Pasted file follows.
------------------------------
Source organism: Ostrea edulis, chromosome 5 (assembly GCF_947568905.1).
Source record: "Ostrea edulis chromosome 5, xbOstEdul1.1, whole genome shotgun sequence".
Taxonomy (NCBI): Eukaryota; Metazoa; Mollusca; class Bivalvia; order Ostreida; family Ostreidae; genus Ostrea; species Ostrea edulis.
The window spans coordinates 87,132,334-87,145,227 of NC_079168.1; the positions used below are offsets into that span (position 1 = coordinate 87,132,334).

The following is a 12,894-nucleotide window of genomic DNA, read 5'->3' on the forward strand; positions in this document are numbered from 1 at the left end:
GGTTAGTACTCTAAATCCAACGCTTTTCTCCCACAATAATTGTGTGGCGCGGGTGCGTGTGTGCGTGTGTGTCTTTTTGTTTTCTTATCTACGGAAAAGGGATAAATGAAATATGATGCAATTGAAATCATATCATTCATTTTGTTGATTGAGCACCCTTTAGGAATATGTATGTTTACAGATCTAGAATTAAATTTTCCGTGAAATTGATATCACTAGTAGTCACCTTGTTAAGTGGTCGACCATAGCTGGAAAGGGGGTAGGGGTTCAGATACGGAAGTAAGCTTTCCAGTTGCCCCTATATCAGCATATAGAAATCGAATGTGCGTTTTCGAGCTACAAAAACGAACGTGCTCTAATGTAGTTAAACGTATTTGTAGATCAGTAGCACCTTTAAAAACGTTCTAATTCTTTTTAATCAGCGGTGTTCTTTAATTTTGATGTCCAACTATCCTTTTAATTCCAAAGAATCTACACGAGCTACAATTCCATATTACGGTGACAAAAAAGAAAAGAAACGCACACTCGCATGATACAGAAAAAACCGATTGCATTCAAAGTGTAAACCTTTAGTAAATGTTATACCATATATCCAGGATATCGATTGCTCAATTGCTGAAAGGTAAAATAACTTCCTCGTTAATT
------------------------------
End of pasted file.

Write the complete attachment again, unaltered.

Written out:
Source organism: Ostrea edulis, chromosome 5 (assembly GCF_947568905.1).
Source record: "Ostrea edulis chromosome 5, xbOstEdul1.1, whole genome shotgun sequence".
Taxonomy (NCBI): Eukaryota; Metazoa; Mollusca; class Bivalvia; order Ostreida; family Ostreidae; genus Ostrea; species Ostrea edulis.
The window spans coordinates 87,132,334-87,145,227 of NC_079168.1; the positions used below are offsets into that span (position 1 = coordinate 87,132,334).

The following is a 12,894-nucleotide window of genomic DNA, read 5'->3' on the forward strand; positions in this document are numbered from 1 at the left end:
GGTTAGTACTCTAAATCCAACGCTTTTCTCCCACAATAATTGTGTGGCGCGGGTGCGTGTGTGCGTGTGTGTCTTTTTGTTTTCTTATCTACGGAAAAGGGATAAATGAAATATGATGCAATTGAAATCATATCATTCATTTTGTTGATTGAGCACCCTTTAGGAATATGTATGTTTACAGATCTAGAATTAAATTTTCCGTGAAATTGATATCACTAGTAGTCACCTTGTTAAGTGGTCGACCATAGCTGGAAAGGGGGTAGGGGTTCAGATACGGAAGTAAGCTTTCCAGTTGCCCCTATATCAGCATATAGAAATCGAATGTGCGTTTTCGAGCTACAAAAACGAACGTGCTCTAATGTAGTTAAACGTATTTGTAGATCAGTAGCACCTTTAAAAACGTTCTAATTCTTTTTAATCAGCGGTGTTCTTTAATTTTGATGTCCAACTATCCTTTTAATTCCAAAGAATCTACACGAGCTACAATTCCATATTACGGTGACAAAAAAGAAAAGAAACGCACACTCGCATGATACAGAAAAAACCGATTGCATTCAAAGTGTAAACCTTTAGTAAATGTTATACCATATATCCAGGATATCGATTGCTCAATTGCTGAAAGGTAAAATAACTTCCTCGTTAATT